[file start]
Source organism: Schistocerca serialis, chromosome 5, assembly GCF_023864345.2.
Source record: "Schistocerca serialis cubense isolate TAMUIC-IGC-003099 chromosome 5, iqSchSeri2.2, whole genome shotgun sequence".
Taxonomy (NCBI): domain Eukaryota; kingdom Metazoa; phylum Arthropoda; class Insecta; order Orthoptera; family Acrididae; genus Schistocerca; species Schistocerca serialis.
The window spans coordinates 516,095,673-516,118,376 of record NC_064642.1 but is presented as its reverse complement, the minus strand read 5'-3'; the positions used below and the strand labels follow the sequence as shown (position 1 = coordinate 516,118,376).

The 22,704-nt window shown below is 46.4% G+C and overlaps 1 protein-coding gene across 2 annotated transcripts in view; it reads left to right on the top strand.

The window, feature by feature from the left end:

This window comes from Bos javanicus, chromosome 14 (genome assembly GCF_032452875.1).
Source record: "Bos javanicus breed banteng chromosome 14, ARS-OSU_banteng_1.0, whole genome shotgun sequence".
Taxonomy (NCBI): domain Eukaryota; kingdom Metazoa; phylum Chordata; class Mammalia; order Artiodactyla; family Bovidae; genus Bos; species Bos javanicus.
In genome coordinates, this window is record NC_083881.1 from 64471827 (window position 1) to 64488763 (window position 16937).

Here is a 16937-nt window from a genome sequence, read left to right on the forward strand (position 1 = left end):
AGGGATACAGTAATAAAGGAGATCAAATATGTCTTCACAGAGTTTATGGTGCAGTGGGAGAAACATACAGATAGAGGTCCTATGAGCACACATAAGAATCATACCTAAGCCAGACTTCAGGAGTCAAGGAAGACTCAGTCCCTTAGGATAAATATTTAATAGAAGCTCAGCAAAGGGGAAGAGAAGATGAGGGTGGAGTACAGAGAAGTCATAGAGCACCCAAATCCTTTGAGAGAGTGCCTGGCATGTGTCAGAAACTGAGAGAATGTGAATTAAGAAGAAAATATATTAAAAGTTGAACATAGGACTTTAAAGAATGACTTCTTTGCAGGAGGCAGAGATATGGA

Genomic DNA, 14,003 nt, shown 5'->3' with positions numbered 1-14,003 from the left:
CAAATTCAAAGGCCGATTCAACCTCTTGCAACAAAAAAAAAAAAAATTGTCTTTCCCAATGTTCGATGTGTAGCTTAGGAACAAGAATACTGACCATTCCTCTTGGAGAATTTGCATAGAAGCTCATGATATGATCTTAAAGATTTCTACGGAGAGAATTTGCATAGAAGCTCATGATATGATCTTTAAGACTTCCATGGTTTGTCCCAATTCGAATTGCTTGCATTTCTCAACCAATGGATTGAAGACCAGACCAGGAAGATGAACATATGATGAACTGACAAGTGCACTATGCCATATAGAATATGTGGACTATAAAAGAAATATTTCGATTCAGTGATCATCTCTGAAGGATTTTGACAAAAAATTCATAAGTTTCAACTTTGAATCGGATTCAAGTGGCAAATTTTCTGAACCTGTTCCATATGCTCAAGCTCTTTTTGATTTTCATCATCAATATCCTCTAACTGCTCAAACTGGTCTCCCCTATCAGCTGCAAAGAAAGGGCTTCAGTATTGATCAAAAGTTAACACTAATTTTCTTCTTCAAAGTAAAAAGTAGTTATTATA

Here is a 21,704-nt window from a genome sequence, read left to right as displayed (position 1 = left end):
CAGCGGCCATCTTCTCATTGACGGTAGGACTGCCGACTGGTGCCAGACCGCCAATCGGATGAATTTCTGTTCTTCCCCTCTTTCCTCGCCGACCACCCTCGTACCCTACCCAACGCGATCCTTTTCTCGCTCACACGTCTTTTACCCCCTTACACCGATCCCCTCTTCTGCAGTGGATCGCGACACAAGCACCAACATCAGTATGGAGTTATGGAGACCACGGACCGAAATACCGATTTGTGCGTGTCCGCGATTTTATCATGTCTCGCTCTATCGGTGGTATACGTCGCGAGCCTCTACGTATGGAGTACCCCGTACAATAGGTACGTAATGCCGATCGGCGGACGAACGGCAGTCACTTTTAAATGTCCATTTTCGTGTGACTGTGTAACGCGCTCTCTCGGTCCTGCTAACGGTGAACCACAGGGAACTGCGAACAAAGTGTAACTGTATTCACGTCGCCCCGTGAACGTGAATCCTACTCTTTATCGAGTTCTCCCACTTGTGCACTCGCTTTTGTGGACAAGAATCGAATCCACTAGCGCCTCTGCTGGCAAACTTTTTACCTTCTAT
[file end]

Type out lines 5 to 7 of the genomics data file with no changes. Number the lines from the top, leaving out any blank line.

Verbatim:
The 22,704-nt window shown below is 46.4% G+C and overlaps 1 protein-coding gene across 2 annotated transcripts in view; it reads left to right on the top strand.

The window, feature by feature from the left end:

This window comes from Bos javanicus, chromosome 14 (genome assembly GCF_032452875.1).